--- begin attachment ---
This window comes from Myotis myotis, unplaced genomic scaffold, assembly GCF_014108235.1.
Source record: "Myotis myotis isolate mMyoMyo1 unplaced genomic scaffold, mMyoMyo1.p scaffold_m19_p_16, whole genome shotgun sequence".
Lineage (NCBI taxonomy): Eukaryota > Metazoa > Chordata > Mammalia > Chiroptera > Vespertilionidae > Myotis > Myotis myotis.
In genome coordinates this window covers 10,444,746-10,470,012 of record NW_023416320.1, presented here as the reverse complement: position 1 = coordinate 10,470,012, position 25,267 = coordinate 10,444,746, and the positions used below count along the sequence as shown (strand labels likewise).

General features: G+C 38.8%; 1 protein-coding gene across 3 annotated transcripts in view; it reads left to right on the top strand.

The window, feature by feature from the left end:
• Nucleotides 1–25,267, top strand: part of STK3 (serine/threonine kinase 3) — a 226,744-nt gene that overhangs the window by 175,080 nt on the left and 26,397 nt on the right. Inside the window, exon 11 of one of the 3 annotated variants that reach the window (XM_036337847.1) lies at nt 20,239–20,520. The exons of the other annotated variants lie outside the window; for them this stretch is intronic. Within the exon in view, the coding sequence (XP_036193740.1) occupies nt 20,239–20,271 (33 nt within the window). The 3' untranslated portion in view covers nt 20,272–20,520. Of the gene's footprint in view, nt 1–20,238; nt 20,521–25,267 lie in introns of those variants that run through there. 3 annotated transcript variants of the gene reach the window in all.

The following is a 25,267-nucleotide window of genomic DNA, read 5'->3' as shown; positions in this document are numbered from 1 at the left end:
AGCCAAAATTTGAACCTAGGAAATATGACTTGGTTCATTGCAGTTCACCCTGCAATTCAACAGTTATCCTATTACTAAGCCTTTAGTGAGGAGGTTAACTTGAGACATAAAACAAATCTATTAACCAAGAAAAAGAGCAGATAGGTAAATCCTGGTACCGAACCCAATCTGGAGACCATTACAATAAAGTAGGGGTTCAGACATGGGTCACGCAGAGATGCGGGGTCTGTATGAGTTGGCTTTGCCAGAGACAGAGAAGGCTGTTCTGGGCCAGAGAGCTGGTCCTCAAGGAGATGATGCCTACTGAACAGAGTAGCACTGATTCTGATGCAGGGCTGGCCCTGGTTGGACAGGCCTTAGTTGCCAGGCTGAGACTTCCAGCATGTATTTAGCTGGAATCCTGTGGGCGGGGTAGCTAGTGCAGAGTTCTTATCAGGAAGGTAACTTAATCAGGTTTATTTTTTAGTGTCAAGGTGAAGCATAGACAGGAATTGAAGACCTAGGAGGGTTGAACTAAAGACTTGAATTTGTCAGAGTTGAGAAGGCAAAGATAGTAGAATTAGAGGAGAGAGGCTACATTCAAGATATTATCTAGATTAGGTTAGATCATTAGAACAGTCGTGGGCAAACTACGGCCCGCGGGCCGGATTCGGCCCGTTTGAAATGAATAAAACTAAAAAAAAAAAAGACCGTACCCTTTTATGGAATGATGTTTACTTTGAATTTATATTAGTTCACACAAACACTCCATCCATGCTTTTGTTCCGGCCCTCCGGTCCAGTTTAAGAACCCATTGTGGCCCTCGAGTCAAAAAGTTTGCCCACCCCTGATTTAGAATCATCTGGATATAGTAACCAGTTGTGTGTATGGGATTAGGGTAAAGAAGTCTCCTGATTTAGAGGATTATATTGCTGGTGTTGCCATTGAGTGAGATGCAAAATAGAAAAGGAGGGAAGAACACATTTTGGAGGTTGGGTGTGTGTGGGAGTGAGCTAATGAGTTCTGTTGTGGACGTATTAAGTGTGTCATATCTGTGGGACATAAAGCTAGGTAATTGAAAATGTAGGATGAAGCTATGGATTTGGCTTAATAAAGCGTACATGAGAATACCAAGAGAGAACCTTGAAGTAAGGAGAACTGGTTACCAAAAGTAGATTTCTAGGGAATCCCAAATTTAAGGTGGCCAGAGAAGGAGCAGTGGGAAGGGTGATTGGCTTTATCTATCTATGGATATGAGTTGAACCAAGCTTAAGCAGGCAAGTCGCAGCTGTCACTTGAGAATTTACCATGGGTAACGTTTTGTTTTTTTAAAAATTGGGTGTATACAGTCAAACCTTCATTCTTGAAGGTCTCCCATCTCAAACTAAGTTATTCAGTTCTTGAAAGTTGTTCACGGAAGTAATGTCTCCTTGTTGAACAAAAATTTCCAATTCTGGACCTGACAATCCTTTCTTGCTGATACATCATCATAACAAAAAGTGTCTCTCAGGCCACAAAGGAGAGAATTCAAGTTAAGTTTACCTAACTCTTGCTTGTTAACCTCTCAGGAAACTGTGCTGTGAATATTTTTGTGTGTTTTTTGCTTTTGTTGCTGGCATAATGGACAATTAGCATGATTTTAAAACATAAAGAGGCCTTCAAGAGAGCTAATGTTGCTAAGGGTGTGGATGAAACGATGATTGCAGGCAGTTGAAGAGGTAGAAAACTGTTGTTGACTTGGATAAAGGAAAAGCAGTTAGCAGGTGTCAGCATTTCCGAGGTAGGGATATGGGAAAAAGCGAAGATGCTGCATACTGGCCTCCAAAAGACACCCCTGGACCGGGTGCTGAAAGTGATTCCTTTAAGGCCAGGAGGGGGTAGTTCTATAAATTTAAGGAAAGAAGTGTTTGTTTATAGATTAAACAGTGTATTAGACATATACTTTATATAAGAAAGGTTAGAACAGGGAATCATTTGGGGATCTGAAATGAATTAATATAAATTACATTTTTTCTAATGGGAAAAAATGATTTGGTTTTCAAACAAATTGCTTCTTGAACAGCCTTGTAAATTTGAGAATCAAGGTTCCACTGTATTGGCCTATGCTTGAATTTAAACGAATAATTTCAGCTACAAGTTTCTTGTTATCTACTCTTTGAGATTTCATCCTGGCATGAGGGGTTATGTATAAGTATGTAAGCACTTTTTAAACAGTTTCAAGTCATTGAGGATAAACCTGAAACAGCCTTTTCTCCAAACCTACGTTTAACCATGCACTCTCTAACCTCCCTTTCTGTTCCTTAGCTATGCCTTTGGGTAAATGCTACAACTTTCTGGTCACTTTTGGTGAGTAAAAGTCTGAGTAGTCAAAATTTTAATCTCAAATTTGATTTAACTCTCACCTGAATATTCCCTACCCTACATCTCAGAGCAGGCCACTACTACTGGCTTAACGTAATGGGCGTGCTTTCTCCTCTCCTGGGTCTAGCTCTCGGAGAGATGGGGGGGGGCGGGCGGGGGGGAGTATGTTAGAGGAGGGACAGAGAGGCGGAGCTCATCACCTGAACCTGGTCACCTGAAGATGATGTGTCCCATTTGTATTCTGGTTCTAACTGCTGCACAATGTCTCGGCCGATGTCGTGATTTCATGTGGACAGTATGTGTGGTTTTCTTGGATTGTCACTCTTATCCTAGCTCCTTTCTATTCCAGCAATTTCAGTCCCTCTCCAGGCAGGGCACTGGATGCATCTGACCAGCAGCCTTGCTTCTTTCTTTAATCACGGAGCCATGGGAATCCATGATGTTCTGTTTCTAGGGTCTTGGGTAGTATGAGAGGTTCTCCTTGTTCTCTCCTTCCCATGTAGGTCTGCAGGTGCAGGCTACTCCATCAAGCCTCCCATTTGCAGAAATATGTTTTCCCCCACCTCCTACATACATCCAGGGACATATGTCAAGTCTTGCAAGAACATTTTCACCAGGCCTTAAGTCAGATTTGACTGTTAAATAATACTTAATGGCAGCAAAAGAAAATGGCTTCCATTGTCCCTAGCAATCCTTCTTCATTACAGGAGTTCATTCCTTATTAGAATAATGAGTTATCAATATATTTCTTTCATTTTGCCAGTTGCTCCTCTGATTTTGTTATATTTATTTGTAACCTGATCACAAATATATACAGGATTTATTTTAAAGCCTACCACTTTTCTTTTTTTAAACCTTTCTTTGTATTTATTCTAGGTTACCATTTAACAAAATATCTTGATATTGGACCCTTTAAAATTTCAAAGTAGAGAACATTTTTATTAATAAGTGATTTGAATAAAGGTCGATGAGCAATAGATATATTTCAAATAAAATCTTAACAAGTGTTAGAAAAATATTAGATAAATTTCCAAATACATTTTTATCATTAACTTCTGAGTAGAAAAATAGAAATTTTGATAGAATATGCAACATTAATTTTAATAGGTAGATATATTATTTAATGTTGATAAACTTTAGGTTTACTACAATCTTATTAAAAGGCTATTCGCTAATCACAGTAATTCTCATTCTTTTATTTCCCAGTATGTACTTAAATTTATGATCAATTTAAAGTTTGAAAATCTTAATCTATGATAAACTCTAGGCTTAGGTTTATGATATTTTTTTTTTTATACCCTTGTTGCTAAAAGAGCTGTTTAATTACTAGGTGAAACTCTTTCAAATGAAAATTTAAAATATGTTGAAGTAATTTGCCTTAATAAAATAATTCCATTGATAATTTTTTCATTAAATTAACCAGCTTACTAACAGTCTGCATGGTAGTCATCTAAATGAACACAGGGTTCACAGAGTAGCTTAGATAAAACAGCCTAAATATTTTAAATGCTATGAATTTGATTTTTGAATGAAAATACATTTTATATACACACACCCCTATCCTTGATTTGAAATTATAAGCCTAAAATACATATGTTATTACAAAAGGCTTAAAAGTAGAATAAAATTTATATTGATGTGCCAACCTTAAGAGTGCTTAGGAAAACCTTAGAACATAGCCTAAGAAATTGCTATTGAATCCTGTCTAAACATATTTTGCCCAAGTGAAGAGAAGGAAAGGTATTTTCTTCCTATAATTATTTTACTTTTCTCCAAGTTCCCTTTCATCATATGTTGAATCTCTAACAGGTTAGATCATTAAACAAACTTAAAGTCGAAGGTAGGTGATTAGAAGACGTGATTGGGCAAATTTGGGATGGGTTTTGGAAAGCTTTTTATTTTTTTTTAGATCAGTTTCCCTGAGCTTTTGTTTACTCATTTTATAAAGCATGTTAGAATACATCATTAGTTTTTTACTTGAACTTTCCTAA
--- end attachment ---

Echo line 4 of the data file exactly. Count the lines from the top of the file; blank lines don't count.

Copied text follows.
In genome coordinates this window covers 10,444,746-10,470,012 of record NW_023416320.1, presented here as the reverse complement: position 1 = coordinate 10,470,012, position 25,267 = coordinate 10,444,746, and the positions used below count along the sequence as shown (strand labels likewise).